What has occurred, not only in history but in all of the humanistic disciplines and the social sciences as well, is that they are all dangerously close to becoming as like one another as possible in their unanimous rejection of the notion that there is a truth worth pursuing, rejecting in one way or another the conviction that if one applied the techniques of the various disciplines one could at least hope to reach some degree of accord about what is and what is not the case. In a word, it used to be held that there is an answer to every question, but that answer must be sought by each thinker in accordance with the rules laid down within the discipline he or she has chosen to pursue, different ways to achieve a common goal, as it were. The current relativism, the rejection of the notion that there is any truth, blurs the distinctions among the various disciplines and tells us that it really doesn’t matter what anyone says about much of anything because there is no point in reasonable pursuit of truth since there is no such thing as reason or truth anyway. There is no point in searching for a common meeting ground on which we could all stand in search for something beyond personal opinion. The most persuasive or colorful writer or speaker wins.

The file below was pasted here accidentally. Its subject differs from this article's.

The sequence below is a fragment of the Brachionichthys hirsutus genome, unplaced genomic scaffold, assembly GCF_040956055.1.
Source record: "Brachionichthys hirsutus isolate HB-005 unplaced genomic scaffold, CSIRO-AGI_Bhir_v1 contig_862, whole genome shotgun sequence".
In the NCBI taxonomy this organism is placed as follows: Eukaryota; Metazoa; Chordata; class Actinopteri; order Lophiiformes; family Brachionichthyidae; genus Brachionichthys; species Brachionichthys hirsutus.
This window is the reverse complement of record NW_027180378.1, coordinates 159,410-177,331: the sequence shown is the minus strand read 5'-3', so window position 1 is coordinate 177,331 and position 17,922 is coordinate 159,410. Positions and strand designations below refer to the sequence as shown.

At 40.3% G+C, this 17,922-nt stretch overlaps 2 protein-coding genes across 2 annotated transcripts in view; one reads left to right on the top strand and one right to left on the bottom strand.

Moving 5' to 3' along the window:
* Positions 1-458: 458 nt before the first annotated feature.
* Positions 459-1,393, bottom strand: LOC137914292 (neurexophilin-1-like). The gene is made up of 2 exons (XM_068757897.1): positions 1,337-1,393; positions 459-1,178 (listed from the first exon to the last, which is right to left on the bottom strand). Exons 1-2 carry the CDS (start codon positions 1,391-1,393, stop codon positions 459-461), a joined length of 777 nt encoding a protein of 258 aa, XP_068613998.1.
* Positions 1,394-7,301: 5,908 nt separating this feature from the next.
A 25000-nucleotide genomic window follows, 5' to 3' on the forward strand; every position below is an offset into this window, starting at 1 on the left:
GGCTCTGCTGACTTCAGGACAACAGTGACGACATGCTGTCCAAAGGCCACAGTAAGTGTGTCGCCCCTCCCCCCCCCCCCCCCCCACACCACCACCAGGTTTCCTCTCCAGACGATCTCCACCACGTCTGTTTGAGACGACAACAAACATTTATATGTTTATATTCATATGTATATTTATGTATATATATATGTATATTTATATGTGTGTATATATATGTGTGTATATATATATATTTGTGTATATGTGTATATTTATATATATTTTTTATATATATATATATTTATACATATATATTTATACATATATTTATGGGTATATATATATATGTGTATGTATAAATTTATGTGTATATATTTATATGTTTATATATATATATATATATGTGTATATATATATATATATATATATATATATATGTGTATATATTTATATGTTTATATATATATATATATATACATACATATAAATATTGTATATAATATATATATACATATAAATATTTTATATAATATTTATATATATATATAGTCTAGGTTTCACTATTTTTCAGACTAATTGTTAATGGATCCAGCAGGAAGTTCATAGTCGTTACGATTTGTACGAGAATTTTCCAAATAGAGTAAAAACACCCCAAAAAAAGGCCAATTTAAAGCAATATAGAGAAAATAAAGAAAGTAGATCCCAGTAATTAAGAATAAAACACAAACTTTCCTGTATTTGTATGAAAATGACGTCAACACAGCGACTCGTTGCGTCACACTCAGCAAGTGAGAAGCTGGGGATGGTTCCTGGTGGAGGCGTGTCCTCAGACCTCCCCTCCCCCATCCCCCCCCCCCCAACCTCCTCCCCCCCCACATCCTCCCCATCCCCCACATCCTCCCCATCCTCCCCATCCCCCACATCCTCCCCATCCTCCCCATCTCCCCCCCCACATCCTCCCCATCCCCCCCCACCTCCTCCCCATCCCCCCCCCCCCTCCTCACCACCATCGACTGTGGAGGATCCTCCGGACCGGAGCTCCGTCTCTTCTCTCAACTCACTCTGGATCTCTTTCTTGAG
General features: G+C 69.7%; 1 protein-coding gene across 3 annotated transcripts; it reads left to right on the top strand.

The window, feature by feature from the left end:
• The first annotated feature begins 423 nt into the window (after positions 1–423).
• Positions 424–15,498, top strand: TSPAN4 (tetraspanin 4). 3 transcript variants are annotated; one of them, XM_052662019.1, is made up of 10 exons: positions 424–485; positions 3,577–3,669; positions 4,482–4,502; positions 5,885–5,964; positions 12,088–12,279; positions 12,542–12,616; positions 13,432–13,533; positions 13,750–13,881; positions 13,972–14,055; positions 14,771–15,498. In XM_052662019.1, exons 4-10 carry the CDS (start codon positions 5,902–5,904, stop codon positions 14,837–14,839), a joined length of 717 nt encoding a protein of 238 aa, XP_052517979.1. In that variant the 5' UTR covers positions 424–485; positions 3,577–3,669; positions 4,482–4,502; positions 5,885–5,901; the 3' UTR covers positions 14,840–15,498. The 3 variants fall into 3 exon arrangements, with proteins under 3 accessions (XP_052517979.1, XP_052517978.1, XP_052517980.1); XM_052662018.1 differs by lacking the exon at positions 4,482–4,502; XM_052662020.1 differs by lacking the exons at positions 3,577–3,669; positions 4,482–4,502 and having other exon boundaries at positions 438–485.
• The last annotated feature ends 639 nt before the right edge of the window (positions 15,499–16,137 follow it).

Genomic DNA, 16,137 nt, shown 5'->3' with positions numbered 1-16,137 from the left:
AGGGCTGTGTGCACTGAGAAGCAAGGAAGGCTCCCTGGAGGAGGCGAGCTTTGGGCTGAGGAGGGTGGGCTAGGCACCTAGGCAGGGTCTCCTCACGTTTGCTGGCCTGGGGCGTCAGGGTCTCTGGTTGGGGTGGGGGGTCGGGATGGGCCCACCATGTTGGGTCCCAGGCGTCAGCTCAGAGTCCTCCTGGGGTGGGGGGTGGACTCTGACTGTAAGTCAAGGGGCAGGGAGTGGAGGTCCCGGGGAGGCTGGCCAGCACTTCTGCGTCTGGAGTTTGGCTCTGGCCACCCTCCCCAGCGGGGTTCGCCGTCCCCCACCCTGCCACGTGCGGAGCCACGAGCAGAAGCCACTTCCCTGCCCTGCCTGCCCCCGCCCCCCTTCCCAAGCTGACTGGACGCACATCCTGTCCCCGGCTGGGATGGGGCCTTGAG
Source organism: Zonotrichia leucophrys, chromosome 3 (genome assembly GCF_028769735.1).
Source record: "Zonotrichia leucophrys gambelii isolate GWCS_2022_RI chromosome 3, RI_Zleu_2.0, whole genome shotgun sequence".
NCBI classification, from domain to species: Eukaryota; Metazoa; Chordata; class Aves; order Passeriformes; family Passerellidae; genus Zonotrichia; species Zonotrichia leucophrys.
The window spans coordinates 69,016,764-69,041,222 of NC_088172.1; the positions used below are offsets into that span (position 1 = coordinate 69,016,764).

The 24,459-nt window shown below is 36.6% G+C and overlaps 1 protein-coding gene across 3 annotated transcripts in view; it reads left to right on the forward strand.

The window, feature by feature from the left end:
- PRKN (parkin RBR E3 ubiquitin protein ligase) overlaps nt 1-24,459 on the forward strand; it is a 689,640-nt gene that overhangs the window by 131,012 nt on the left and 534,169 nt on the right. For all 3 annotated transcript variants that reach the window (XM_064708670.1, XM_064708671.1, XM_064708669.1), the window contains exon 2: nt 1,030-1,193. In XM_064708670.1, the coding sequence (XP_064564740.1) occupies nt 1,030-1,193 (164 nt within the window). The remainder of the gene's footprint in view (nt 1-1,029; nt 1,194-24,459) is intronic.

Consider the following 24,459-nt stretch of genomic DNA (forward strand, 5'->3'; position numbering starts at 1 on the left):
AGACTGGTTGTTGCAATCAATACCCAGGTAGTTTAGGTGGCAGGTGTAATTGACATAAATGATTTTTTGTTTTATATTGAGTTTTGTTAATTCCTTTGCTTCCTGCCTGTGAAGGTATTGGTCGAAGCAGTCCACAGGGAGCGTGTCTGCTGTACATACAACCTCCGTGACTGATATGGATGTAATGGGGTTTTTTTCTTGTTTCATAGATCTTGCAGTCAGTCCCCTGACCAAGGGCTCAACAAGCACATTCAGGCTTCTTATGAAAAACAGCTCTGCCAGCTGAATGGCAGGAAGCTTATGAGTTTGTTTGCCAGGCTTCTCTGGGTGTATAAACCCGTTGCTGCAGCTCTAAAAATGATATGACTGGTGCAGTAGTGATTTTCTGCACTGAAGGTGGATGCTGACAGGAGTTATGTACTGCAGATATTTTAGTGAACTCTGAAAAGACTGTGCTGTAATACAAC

Needless to say, this relativism has found its way into the world outside of the academy and we now find ourselves surrounded by such things as “alternative facts” and the notion that truth is a matter of who shouts loudest and is able to shut down opposing points of view. Might makes truth.